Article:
Eleven years ago, Dan Senor and Saul Singer dubbed Israel the “Start Up Nation” for its disproportionately large number of technology start-ups and NASDAQ stock listings. Make way for the Vaccination Nation. Israel leads the world in COVID-19 vaccinations. It has already vaccinated nearly a quarter of its population, including 75 percent of the population most at risk, people over age 60. It has administered 24.5 doses per 100 persons, nearly double the next-best country (the United Arab Emirates) and about 8 times as many people per capita as in the U.S. and the U.K. Israel’s per capita vaccination rate is 24 times that of the normally efficient Germans and 50 times better than the world average. Only three other countries in the world — the U.S., China, and the U.K. — have administered more vaccines. Why is Israel doing so much better than anyone else? Israel’s small size simplifies logistics. But there are other factors. First, unlike American states, which have administered only about a third of the doses they have received, Israeli made sure it was ready to use its supply. Officials set up large vaccination centers and mobile units in advance. They reached out to minority groups, such as the ultra-Orthodox and Arab citizens, ahead of the roll-out to encourage vaccine uptake. Israel started vaccinations in mid-December and by the end of the month was vaccinating more than 150,000 people a day. Second, Israel secured a large supply from Pfizer by promising to provide comprehensive safety and effectiveness data. Israel has a nationwide, computerized health database that can provide anonymized outcomes for all citizens, letting Pfizer use the country of nearly nine million as a real-time laboratory. In return, Pfizer has pledged to provide enough doses to vaccinate every Israeli over 16 by the end of March. In addition, Israel was the first country outside of North America to approve the Moderna vaccine and has purchased six million doses. Israel also paid premium prices — a wise investment in ending the economic devastation occasioned by pandemic lockdowns. Needless to say, Israel is good at planning for and executing during emergencies. Senor and Singer identified universal army service as promoting Israelis’ resourcefulness and willingness to take the initiative to improve existing systems. Pfizer packages its vaccine in trays of 1,000 doses, which, because of the need for ultra-cold storage, must be all be used within a short period of time once they have been defrosted. The large number of doses limits vaccinations to centers that can line up large numbers of recipients. Israel figured out how to repackage the trays into smaller lots of doses to improve flexibility for delivering doses to a broader range of providers and less populated locations. Israelis are also willing to buck established authority. The Pfizer multi-dose vaccine vials were authorized to hold five doses. This led many American vaccinators to discard vaccine remaining after administering five doses, even if it was adequate to provide one or two extra doses, for fear of running afoul of FDA instructions (the FDA eventually clarified that it is acceptable to use every obtainable full dose). Israelis, in contrast, were willing from the start to use windfall sixth and seventh doses. American vaccinators have been reluctant to give remaining doses to people outside of government-mandated priority order — New York’s Governor Cuomo promised hefty fines for vaccinating out of order — leading to doses’ being discarded at the end of the day. Israeli providers vaccinated end-of-day walk-ins outside of the guidelines to avoid wasting valuable doses. Finally, Israelis’ willingness to pull together and treat the pandemic as if it were a war and the government’s successful roll-out have changed Israelis’ initial reluctance into eagerness to be vaccinated. Prime Minister Netanyahu set an example by being the first Israeli to be vaccinated. The prophet Isaiah said Israel would function as “a light unto the nations,” providing spiritual and moral guidance to the world. Modern-day Israel, the Start-Up Nation, can provide technological and practical guidance as well.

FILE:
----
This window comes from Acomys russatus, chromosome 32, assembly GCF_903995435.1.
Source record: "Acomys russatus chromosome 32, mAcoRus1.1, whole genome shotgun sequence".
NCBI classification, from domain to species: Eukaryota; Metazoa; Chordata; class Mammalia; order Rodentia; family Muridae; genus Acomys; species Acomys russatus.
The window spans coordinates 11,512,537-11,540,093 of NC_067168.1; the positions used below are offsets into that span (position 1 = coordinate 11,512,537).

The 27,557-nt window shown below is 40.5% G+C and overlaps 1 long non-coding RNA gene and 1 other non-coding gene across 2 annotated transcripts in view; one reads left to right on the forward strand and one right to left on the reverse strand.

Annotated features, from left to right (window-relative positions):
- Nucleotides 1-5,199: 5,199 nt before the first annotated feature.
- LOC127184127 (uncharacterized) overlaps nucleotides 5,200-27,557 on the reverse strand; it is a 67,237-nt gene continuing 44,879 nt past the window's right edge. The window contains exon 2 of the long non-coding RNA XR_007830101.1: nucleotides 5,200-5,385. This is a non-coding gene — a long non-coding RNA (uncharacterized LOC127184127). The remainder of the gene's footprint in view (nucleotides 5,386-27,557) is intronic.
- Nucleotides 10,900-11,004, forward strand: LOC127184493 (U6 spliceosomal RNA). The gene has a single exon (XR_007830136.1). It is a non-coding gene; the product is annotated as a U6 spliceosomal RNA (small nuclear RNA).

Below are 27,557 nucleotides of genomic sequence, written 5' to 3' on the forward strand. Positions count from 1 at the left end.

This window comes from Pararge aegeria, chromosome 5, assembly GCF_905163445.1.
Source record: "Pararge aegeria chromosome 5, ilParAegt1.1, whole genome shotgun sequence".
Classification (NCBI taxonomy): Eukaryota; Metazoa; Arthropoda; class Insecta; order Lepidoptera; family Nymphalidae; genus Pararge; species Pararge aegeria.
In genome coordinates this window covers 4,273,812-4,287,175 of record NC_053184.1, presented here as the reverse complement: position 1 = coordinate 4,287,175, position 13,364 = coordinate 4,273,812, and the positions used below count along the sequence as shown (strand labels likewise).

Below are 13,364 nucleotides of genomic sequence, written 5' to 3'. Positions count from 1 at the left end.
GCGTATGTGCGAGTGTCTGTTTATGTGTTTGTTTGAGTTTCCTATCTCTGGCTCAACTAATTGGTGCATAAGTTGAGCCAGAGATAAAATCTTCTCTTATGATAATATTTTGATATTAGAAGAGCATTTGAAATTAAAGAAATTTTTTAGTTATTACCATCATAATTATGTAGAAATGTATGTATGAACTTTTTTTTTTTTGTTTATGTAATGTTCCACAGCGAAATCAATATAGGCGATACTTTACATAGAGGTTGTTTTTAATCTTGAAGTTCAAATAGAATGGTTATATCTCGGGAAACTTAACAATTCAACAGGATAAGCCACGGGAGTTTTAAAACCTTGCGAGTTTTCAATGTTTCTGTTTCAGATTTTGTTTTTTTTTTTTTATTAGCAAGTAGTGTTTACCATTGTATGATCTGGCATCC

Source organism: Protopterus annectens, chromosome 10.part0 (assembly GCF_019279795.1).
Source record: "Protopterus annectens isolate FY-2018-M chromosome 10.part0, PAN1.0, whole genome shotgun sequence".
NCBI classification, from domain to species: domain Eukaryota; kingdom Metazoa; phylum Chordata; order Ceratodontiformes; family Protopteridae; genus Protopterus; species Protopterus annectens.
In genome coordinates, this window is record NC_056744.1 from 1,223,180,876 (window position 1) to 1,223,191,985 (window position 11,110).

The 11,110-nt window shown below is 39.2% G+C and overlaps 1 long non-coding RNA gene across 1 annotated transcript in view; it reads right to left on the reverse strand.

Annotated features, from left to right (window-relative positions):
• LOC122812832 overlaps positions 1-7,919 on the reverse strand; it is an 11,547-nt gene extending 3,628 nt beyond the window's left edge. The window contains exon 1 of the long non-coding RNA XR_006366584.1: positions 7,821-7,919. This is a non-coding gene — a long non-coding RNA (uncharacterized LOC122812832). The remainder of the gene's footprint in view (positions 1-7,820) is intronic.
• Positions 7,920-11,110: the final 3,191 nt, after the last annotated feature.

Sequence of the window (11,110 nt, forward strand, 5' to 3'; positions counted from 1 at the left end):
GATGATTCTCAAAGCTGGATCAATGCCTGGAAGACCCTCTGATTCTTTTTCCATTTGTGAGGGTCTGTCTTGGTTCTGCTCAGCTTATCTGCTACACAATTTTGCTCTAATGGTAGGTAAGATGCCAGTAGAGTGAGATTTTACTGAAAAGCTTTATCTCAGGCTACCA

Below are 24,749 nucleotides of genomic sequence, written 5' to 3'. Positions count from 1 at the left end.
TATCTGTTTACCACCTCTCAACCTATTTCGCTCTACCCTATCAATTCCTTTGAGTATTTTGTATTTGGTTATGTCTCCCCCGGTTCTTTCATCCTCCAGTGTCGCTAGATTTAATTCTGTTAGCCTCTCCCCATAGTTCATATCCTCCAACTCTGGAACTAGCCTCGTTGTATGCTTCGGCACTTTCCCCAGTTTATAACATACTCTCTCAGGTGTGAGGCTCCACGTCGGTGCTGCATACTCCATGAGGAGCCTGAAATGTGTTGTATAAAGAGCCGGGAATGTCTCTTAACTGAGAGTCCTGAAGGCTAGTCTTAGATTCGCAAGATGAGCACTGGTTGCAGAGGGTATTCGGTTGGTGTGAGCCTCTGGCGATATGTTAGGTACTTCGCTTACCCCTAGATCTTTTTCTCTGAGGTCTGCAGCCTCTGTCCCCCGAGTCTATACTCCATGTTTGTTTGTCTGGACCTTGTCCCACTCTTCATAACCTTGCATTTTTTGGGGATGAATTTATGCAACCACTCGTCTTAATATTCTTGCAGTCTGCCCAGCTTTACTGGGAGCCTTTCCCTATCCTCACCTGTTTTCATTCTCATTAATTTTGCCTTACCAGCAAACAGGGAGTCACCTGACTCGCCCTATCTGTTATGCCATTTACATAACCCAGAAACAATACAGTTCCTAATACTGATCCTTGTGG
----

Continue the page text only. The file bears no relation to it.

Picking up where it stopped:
- The Week